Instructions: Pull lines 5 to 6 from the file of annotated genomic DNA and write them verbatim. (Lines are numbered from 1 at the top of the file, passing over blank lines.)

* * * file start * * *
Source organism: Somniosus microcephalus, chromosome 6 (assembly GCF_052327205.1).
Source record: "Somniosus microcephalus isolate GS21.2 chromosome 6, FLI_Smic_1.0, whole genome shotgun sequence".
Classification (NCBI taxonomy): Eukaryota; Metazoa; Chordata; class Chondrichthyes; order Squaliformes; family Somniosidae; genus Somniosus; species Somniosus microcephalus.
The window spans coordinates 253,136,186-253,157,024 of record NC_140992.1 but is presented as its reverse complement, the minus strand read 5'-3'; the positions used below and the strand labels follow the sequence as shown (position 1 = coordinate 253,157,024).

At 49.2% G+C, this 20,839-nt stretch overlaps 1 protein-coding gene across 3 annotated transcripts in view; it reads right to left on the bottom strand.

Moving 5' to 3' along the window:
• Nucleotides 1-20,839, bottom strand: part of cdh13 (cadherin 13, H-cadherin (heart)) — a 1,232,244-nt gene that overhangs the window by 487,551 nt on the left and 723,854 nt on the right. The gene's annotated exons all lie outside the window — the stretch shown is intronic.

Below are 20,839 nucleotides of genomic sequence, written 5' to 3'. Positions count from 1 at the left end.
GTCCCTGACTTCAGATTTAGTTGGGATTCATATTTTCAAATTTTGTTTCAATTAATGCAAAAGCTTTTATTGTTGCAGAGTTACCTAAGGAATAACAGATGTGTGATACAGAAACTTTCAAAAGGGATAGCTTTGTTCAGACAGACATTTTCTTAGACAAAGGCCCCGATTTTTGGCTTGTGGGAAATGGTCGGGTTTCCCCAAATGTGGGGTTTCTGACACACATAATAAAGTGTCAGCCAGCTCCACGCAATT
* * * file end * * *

At 49.2% G+C, this 20,839-nt stretch overlaps 1 protein-coding gene across 3 annotated transcripts in view; it reads right to left on the bottom strand.

Moving 5' to 3' along the window: